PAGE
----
(Reuters) - General Electric Co posted quarterly results that topped expectations on Friday, as earnings from aviation, healthcare and transportation offset weak power and oil-and-gas profits, sending shares sharply higher.
GE affirmed its forecast for 2018 earnings and cash flow, and said it expects to book as much as $10 billion in proceeds from divesting industrial assets this year. Those comments eased concern that GE would post poor results.
GE’s profit reflected 7-percent revenue growth and vigorous cost cutting. Revenue rose in aviation, oil-and-gas and healthcare, offsetting declines in power, transportation, lighting and renewable energy. GE sliced $1 billion in costs, including $800 million in industrial structural costs.
GE’s shares were up 3.8 percent to $14.52 on Thursday. The stock has lost more than half its value in the past last year.
But GE also took a $1.5-billion reserve charge for potential costs associated with its discontinued WMC mortgage business, formerly part GE Capital.
The U.S. Department of Justice has been investigating the activities of GE’s former mortgage unit during the subprime mortgage crisis, since 2015. GE said settlement discussions with the DOJ in March and analysis of other banks’ reserves prompted it to take the charge, but it sees limited impact to results.
“We do not expect this to change our view on GE Capital with regards to cash and liquidity,” GE Chief Financial Officer Jamie Miller said on a conference call with analysts.
Excluding adjustments, GE earned $369 million, or 4 cents a share, on revenue of $28.7 billion. That compared with 1 cent a share a year ago.
While several analysts thought GE handily beat forecasts, others cited the unadjusted earnings as being more telling.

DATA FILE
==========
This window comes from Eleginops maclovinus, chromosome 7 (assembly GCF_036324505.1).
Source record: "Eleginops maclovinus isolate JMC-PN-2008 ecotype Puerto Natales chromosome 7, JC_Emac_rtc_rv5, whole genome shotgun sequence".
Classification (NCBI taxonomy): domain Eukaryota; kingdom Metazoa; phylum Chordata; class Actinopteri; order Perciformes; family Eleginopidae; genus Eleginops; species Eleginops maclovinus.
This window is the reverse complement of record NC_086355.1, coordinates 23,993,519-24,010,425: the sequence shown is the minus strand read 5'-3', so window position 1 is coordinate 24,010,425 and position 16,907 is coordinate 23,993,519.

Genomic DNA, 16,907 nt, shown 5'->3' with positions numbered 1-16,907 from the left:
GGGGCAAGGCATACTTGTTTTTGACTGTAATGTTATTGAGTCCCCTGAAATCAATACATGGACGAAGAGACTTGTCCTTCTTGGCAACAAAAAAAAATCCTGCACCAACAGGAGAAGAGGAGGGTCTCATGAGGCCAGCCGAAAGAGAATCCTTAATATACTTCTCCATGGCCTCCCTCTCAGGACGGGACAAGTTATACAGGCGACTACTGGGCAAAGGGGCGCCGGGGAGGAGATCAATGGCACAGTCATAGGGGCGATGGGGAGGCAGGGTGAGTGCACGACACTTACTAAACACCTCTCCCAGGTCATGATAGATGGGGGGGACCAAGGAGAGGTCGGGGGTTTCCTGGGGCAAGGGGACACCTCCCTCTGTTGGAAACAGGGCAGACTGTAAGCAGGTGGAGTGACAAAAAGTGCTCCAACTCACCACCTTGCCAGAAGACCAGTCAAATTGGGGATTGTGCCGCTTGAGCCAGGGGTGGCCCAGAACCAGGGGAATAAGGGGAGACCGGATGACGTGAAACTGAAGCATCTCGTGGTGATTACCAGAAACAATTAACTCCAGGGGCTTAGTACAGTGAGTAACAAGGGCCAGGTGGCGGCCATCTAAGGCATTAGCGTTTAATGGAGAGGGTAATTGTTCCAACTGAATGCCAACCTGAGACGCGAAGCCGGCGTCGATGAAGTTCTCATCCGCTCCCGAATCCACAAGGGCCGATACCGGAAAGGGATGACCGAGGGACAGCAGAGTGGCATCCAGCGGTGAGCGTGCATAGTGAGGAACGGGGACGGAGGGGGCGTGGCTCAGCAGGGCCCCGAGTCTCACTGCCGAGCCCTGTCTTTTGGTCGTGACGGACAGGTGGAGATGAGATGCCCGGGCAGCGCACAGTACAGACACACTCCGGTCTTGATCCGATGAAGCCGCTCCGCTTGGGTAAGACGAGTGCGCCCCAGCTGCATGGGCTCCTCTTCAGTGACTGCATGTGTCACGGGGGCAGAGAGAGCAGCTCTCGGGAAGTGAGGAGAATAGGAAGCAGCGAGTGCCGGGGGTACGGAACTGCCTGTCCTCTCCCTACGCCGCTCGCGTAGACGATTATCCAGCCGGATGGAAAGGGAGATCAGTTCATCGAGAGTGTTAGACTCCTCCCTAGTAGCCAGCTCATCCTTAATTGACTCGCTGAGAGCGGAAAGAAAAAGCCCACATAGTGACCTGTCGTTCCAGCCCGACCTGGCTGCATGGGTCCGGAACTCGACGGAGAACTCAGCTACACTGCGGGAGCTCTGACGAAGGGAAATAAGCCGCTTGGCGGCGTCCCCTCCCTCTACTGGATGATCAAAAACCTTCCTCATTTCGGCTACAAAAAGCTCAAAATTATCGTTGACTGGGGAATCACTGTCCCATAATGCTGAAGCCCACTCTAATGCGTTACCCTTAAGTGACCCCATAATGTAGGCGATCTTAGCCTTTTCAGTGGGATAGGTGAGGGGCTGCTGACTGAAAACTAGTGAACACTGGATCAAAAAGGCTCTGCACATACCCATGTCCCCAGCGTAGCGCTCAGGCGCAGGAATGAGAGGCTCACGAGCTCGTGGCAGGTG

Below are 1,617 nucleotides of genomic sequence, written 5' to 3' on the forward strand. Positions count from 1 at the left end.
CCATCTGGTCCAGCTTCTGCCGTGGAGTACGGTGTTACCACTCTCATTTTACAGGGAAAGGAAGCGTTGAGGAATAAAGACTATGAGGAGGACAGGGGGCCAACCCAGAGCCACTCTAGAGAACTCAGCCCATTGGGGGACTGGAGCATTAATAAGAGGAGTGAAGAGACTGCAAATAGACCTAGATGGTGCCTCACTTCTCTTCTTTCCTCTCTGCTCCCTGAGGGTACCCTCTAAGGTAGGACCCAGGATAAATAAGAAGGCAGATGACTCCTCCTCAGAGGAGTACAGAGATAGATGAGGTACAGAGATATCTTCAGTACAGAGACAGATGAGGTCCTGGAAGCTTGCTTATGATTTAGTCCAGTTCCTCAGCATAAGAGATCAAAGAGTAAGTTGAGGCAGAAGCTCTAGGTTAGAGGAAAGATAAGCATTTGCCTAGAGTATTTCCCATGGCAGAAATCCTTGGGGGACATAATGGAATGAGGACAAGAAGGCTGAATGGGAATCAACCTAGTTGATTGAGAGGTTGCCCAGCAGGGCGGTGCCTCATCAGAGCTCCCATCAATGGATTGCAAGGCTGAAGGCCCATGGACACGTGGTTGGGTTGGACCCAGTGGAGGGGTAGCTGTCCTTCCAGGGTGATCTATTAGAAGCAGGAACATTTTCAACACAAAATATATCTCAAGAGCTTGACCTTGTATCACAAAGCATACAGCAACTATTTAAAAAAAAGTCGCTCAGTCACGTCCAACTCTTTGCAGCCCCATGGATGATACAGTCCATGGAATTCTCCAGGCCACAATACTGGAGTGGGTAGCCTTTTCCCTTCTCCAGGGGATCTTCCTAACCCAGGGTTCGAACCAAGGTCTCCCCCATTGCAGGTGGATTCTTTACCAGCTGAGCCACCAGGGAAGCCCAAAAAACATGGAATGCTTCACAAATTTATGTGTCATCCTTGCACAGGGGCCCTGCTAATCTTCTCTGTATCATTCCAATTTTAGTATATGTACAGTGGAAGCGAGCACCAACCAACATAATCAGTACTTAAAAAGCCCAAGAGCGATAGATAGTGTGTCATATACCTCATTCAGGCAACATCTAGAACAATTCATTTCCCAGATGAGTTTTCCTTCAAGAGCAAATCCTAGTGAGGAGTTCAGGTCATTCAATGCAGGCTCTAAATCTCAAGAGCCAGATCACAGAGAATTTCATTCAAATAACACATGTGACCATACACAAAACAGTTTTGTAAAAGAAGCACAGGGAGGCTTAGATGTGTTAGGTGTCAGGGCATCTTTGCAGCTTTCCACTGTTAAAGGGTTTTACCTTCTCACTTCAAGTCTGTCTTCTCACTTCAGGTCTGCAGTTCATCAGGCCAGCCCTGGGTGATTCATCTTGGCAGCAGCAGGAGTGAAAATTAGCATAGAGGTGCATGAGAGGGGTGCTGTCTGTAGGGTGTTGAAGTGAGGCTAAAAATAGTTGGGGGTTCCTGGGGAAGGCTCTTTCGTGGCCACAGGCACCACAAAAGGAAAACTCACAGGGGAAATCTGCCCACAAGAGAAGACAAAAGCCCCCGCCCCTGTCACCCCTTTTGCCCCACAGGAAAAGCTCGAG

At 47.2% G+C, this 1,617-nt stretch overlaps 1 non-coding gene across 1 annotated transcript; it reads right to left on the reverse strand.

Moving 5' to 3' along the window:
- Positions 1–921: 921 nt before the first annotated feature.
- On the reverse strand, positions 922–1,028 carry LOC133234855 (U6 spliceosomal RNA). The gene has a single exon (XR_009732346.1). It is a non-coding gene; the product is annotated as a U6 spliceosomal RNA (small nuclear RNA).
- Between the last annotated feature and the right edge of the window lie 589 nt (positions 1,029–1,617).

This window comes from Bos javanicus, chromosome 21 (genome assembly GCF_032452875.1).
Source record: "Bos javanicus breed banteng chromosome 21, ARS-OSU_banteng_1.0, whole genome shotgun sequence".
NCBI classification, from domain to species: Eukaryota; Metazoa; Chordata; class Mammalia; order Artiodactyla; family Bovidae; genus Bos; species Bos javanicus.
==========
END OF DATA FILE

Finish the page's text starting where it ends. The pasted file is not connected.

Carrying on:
“I’m looking at it as coming in as expected,” analyst Jeff Windau at Edward Jones, said of the results and the adjustments. “And expectations were low.”
JPMorgan analyst Steve Tusa was among those who said GE may cut its full-year earnings forecast in coming months. While results were “not that bad” compared with other quarters, Tusa said, negative free cash flow of $1.68 billion was weaker than he expected. GE typically reports negative cash flow early in the year as it spends on inventory shipped later in the year.
GE earned an adjusted 16 cents per share, up from a restated 14 cents a share a year earlier. Analysts on average had expected 11 cents a share, according to Thomson Reuters I/B/E/S. GE recently restated 2017 results to reflect changes in accounting standards.
Analysts had forecast GE’s profit to decline in the first quarter and some thought Friday’s results might fail to meet even those diminished expectations.
But the company’s aviation, transportation and healthcare businesses produced double-digit profit growth in the quarter, boosting overall results.
Profit at GE’s power business fell 38 percent on a 9 percent decline in sales; orders dropped 29 percent.
“The industry continues to be challenging and is trending softer than our forecast,” GE said of the power business.
Profit in GE’s oil and gas unit fell 30 percent, excluding restructuring and other charges, GE said.
Reporting by Alwyn Scott in New York and Rachit Vats in Bengaluru; Editing by Saumyadeb Chakrabarty and Nick Zieminski